By Trang Do


PHILADELPHIA (CBS) – Social media has become a regular part of everyday life, but what may seem like a harmless post online may be the reason employers are passing you over for a job. Eyewitness News is taking a closer look at digital red flags and the services that’ll help you clean them up.

CBS3 intern Chad Chevannes isn’t your typical college junior. He describes himself as an introvert who doesn’t use social media much.

“Teachers have told me that what you put on there stays on there, so I try not to put any crazy stuff on there,” he said.

He felt pretty confident when asked to be our guinea pig and put his name and social media accounts through an online reputation audit.

“Do you have any idea of what might come up on it?” asked CBS3’s Trang Do. “I have no idea,” he said. “Probably a lot of old pictures that I’m probably embarrassed of right now.”

Companies like Rep’nUp and BrandYourself offer to help you clean up, protect and improve your online reputation for a one-time, monthly or yearly fee. Patrick Ambron is founder and CEO of BrandYourself, one of the earliest to offer this kind of service.

“Consumers need protection as we live more of our lives online, whether that’s our reputation or our privacy,” Ambron said. “On the reputation side, we’re scouring the web, Google, your social media profiles and trying to give you a sense of if you would likely pass or fail an online screening.”

With Chevannes on the hunt for future internships and soon enough, job opportunities, we decided to use BrandYourself’s free audit function to see what employers might find if they looked him up online.

“We find the average person has over 10,000 social media posts, tags, or likes associated with them and that’s a lot,” Ambron said.

Chevannes provided his name and email and linked his Facebook account to the service and was both surprised and not surprised by the results.

“Dang! I guess I am a pretty boring person!” he said with a chuckle.

The audit found no posts or images with profanity, bigotry, references to drugs, alcohol, sex, bullying, criminal behavior or polarizing topics. Still, Chevannes received a reputation score of “fair.”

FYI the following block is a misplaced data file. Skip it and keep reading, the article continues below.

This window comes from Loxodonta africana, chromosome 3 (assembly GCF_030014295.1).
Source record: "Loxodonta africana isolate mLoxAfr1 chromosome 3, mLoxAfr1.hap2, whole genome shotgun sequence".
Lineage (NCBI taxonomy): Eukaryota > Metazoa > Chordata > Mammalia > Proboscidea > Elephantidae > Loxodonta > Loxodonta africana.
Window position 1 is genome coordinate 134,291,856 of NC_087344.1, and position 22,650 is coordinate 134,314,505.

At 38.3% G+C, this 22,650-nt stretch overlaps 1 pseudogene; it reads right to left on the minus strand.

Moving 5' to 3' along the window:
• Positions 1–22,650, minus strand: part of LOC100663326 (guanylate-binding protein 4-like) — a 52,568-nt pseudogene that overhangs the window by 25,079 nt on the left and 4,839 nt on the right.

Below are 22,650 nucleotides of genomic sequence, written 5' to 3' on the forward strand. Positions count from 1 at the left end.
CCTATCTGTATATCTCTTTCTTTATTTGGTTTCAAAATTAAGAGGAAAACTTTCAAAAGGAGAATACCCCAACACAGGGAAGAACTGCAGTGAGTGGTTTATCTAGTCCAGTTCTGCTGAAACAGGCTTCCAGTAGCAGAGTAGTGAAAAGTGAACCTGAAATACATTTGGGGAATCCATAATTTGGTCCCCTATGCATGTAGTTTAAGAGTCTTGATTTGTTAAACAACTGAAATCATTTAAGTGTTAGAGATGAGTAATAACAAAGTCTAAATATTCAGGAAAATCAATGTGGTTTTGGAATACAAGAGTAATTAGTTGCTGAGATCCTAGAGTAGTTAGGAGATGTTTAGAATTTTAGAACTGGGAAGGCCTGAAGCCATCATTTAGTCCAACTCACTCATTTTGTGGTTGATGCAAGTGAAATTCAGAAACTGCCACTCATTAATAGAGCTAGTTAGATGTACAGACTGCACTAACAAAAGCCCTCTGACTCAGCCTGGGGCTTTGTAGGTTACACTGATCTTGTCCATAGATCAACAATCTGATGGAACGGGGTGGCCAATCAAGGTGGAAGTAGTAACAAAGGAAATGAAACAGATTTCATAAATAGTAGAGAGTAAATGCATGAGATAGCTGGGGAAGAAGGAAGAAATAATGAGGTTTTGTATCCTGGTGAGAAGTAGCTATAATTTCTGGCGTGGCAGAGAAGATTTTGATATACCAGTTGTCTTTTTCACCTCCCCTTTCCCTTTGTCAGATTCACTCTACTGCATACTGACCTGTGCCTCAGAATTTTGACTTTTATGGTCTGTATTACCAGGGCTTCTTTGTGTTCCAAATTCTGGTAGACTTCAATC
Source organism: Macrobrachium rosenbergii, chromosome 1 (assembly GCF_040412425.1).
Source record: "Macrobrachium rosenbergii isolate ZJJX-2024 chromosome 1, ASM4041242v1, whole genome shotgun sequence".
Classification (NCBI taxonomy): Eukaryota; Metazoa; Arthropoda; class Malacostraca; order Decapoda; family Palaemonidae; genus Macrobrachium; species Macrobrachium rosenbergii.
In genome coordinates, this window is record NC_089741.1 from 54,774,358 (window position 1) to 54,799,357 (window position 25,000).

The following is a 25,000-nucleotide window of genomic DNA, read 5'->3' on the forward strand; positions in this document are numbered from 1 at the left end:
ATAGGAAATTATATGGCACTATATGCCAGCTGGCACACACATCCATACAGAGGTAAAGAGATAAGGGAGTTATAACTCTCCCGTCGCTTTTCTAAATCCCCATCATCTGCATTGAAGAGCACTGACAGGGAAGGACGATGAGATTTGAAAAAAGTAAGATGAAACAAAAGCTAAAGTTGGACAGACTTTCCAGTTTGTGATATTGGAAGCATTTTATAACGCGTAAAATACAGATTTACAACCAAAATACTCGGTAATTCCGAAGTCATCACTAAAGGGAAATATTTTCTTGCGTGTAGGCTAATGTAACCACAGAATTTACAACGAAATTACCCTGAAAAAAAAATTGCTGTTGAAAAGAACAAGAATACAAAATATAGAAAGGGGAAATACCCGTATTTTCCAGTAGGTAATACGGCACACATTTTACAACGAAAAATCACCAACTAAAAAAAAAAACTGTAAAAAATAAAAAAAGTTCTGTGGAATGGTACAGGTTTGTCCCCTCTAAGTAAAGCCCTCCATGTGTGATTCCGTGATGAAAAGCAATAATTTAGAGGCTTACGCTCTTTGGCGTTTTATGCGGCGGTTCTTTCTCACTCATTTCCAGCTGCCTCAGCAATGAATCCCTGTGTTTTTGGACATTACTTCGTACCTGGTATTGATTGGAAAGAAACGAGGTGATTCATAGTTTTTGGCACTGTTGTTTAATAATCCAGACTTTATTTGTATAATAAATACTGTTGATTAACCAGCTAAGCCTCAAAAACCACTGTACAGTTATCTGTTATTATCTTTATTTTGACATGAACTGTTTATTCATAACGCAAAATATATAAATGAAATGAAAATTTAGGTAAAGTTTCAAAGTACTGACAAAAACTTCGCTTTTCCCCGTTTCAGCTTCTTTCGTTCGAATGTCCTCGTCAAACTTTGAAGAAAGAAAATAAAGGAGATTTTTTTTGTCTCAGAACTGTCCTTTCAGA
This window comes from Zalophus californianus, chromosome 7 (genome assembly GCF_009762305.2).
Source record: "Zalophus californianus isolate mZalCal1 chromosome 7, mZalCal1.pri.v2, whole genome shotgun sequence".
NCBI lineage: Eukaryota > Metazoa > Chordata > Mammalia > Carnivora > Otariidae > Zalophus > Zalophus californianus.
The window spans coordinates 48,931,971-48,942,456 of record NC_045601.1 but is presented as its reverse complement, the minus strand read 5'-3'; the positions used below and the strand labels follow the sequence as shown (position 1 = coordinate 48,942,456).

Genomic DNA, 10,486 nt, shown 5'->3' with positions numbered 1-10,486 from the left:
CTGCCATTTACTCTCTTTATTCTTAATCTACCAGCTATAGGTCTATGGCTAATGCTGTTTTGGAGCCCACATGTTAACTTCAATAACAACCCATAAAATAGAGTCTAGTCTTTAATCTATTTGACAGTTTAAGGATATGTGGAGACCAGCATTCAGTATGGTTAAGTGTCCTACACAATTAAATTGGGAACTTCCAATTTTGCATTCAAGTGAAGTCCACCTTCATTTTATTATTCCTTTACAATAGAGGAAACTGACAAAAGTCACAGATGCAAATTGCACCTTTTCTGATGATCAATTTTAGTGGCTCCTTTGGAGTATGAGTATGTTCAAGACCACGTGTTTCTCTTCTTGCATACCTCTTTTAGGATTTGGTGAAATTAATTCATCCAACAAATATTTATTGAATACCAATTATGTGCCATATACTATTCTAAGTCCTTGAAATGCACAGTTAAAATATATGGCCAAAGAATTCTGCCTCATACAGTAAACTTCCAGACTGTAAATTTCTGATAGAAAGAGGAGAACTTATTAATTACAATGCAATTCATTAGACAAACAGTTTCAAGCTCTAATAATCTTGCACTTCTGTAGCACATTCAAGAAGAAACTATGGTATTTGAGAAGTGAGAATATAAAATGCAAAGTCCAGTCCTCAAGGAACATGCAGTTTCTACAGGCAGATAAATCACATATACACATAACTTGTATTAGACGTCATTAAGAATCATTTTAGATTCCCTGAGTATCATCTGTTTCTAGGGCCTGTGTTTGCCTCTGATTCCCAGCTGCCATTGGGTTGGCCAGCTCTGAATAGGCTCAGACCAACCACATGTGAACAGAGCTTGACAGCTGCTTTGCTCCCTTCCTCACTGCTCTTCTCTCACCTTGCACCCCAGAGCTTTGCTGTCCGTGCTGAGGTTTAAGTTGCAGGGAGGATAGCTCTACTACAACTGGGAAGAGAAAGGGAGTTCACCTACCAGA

“They didn’t find anything, but it’s fair. I thought it might be good, excellent,” he said. The reason given for Chevannes’ score? “Your online presence may not be directly hurting you, but would likely fail to impress.”

The same idea was echoed by Laura Craig, associate director of career development at Temple University’s Career Center. Craig says making sure you have a positive online presence is just as important to potential employers as cleaning up negative posts.

“Let’s say they are on a creative path and they don’t have a portfolio of their work available online or they’re not visible on social media. That honestly might be one the biggest pitfalls right now,” she said. “Not having a presence or not being able to be found, especially in industries that are involved with social media or use social media heavily, could be its own red flag.”

Ambron says it’s also worth noting that more than half of employers perform online screenings of current employees, something that just last month resulted in the firing of 13 Philadelphia police officers found to have posted racist, offensive and violent content on Facebook. The department reprimanded and suspended dozens of others.

“Obviously, this is an extreme example where it sounds like there were really terrible things being posted, but for your average consumer, I think the takeaway should be the realization that even as you’re employed, your social media presence will be scrutinized,” he said.

Chevannes didn’t need to use any of BrandYourself’s paid features since his social media presence was pretty squeaky clean. But he says he definitely learned a valuable lesson.

“Not having anything on there that was bad was not hurting me, but I guess I have to post more positive things. As for what, I don’t know. I guess I’ll post my GPA on there or something,” he said.

Ambron tells Eyewitness News most of his customers pay about $100 a year for ongoing screening and action to protect their online reputations and privacy, but the initial audit is free. Craig adds that counselors at Temple’s Career Center are happy to review students’ online accounts and presence for free as well.